Seventy per cent of the risk was insured in the American market with defendants; the remaining thirty per cent was underwritten in London. The English policy contained clauses identical to those at issue here.

 Pursuant to a contract of affreightment between Antilles and Union Carbide Corporation, on September 12, 1975, the Alchemist loaded liquid chemicals for carriage from Taft, Louisiana to Antwerp, Belgium. One of the cargos placed on board was 202.22 tons of glacial acrylic acid ("GAA"), which was loaded in its monomer state into No. 6 starboard wing tank aft ("No. 6 SWA"). The Alchemist was also carrying a shipment of ethylene norbonene ("ENB"), which was stored in No. 6 starboard wing tank forward ("No. 6 SWF"). Both No. 6 SWA and No. 6 SWF are stainless steel, and they share a common wall.

 GAA is a pure form of acrylic acid which, in its monomer state, looks and flows like water. When polymerized, however, GAA is a solid. The only chemical characteristic of ENB that is relevant to this lawsuit is its extremely noxious odor.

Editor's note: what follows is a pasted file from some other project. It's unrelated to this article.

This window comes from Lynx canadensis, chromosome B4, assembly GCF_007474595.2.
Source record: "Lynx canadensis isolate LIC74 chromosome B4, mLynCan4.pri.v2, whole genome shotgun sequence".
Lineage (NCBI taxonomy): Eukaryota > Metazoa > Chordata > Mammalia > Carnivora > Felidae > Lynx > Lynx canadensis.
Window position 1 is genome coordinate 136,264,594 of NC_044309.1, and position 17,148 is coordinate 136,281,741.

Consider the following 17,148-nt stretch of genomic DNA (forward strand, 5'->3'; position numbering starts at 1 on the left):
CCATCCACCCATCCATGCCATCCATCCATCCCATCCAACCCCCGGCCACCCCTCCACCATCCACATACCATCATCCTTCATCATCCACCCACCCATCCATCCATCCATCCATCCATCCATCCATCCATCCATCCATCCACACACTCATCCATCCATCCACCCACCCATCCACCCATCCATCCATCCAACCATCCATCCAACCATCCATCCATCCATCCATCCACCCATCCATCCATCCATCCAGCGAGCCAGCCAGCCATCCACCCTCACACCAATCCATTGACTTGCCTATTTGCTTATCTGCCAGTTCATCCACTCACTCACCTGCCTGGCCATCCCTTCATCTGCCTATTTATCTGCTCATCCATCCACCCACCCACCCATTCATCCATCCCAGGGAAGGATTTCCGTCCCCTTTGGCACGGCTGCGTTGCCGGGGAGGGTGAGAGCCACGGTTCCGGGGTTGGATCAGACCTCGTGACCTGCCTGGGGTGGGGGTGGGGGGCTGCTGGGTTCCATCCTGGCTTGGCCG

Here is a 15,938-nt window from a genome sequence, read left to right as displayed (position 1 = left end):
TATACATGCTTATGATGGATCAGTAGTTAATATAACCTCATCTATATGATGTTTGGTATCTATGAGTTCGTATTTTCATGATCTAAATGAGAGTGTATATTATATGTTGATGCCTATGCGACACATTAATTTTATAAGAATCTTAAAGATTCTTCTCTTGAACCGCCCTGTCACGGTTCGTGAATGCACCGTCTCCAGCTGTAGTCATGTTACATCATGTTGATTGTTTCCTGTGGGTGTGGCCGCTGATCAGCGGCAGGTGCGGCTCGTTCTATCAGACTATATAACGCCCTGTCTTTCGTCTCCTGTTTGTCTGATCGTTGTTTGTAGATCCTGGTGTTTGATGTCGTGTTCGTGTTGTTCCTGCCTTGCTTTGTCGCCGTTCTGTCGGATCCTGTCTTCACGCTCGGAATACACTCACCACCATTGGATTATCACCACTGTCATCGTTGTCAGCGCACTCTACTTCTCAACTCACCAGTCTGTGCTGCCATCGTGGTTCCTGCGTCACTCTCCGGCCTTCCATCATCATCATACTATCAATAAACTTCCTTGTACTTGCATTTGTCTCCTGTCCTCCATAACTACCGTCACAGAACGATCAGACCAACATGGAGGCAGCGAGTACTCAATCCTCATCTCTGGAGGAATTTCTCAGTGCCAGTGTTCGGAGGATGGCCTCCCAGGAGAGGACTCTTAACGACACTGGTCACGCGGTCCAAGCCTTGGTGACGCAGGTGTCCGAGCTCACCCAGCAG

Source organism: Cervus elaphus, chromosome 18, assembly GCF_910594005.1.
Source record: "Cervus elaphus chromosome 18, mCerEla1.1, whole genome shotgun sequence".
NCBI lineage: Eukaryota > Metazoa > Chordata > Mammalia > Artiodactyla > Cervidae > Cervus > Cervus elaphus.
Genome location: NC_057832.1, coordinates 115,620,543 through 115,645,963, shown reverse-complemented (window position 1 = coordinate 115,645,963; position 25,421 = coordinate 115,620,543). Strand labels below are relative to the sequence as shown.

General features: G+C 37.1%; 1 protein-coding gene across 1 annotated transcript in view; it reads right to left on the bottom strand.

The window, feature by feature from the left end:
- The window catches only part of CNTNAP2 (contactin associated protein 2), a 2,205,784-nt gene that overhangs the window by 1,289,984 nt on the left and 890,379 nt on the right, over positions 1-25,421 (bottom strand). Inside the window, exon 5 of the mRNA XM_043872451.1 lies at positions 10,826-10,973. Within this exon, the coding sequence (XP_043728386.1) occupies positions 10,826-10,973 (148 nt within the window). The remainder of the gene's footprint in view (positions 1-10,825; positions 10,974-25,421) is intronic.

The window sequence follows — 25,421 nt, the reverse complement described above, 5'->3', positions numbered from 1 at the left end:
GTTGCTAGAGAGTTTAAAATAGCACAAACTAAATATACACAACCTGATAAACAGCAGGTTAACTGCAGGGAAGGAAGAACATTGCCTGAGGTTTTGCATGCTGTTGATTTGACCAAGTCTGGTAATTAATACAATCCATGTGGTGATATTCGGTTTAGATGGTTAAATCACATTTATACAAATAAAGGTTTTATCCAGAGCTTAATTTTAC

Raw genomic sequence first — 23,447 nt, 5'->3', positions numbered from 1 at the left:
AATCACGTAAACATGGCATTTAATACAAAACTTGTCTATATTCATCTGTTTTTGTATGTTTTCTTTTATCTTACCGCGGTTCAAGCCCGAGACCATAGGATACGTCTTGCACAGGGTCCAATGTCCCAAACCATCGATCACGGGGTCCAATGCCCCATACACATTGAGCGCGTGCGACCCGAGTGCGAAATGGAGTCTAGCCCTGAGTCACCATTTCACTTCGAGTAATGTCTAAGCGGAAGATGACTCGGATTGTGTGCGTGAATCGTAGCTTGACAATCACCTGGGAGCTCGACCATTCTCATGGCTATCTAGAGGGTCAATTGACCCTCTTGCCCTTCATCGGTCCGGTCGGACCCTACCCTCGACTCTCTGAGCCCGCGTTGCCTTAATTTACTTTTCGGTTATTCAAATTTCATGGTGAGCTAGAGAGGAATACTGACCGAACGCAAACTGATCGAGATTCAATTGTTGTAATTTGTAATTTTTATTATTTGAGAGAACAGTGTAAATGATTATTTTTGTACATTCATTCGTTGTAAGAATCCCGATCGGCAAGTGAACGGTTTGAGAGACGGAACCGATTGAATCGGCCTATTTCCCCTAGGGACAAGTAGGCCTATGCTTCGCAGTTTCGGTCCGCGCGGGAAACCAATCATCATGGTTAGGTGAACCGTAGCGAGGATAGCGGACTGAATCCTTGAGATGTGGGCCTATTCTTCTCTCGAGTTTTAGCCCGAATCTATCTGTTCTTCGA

On September 16, 1975, while the Alchemist was at sea and the insurance policy in effect, the GAA explosively polymerized. The cause of the explosion has never been determined, but the result was extensive damage to the ship. The tank walls of No. 6 SWA bulged and the common wall between No. 6 SWA and No. 6 SWF ruptured. Seams opened in the tank walls of No. 6 SWA, thus allowing cargo to escape into the cofferdam, the space between the cargo tanks and the skin of the ship. The skin of the ship in the vicinity of No. 6 SWA bulged.

 In order to reduce the tremendous heat being produced by the explosive polymerization of the GAA, the ship's personnel pumped seawater into the cofferdam. Because No. 6 SWA had ruptured, the GAA, ENB and seawater intermingled in No. 6 SWA, No. 6 SWF and the cofferdam.